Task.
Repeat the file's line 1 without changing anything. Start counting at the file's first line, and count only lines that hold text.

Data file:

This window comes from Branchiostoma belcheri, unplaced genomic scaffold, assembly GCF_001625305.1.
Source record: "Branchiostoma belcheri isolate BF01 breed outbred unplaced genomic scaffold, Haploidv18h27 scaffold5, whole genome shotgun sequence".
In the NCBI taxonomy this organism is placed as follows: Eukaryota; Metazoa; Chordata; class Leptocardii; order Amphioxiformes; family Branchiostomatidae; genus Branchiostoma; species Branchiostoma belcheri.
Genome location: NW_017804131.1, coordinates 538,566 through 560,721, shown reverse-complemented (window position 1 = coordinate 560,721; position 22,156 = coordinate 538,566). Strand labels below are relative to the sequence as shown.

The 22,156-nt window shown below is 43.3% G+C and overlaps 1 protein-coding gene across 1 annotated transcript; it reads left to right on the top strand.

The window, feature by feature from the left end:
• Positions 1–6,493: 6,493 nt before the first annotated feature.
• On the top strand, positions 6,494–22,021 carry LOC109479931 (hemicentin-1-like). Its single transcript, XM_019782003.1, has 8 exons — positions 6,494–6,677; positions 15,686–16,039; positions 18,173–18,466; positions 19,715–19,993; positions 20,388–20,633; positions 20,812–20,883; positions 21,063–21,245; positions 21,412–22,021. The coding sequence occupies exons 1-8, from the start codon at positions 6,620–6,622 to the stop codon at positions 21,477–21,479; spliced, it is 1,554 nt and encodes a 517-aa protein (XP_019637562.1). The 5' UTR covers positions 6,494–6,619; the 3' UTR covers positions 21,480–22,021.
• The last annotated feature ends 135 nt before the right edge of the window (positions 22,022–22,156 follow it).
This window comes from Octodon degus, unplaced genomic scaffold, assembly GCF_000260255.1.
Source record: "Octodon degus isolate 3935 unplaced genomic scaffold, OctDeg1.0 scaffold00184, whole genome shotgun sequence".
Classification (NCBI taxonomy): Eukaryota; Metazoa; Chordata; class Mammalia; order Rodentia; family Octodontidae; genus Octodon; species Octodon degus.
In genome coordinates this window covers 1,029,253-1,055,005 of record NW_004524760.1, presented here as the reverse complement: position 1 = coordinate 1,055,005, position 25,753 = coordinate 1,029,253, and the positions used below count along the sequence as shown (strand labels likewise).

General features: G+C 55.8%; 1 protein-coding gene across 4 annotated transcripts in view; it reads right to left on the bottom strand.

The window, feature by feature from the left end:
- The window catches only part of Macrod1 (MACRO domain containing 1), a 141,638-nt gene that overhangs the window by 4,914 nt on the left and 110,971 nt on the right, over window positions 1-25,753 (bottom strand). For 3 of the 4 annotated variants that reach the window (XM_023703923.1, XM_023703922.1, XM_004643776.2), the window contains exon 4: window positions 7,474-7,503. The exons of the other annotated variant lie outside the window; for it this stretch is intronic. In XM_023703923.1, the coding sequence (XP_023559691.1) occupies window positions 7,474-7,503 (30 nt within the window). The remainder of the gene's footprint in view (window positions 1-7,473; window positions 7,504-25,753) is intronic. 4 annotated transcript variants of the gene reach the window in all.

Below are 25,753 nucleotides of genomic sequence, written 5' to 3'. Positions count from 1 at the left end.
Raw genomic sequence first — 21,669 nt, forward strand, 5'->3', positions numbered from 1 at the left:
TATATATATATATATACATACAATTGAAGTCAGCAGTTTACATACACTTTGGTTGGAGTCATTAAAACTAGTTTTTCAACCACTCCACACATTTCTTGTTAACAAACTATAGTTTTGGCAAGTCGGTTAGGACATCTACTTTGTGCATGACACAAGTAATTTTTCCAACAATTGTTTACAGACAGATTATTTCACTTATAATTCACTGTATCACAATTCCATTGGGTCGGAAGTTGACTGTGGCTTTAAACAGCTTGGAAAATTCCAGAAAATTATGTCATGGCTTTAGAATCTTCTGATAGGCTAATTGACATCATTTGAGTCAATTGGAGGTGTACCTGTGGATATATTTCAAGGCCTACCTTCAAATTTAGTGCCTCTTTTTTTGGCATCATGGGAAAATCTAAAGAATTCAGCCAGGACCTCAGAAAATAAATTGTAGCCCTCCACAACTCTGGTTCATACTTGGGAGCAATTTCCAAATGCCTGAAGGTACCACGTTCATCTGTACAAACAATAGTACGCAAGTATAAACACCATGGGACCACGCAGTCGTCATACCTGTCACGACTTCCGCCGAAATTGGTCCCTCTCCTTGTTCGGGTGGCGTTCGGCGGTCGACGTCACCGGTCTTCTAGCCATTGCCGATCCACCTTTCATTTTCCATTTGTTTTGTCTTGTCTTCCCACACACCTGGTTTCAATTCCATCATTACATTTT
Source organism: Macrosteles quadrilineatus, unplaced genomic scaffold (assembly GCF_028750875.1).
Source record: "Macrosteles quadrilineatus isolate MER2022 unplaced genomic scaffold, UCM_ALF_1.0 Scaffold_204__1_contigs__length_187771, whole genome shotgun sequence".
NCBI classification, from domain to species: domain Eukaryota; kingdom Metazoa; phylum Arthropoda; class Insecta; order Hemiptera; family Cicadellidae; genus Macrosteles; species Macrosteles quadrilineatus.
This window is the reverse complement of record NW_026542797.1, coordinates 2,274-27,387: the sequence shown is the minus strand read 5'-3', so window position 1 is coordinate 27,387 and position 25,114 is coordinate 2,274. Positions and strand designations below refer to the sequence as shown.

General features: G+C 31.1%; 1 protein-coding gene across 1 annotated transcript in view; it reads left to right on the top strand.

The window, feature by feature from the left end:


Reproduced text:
This window comes from Branchiostoma belcheri, unplaced genomic scaffold, assembly GCF_001625305.1.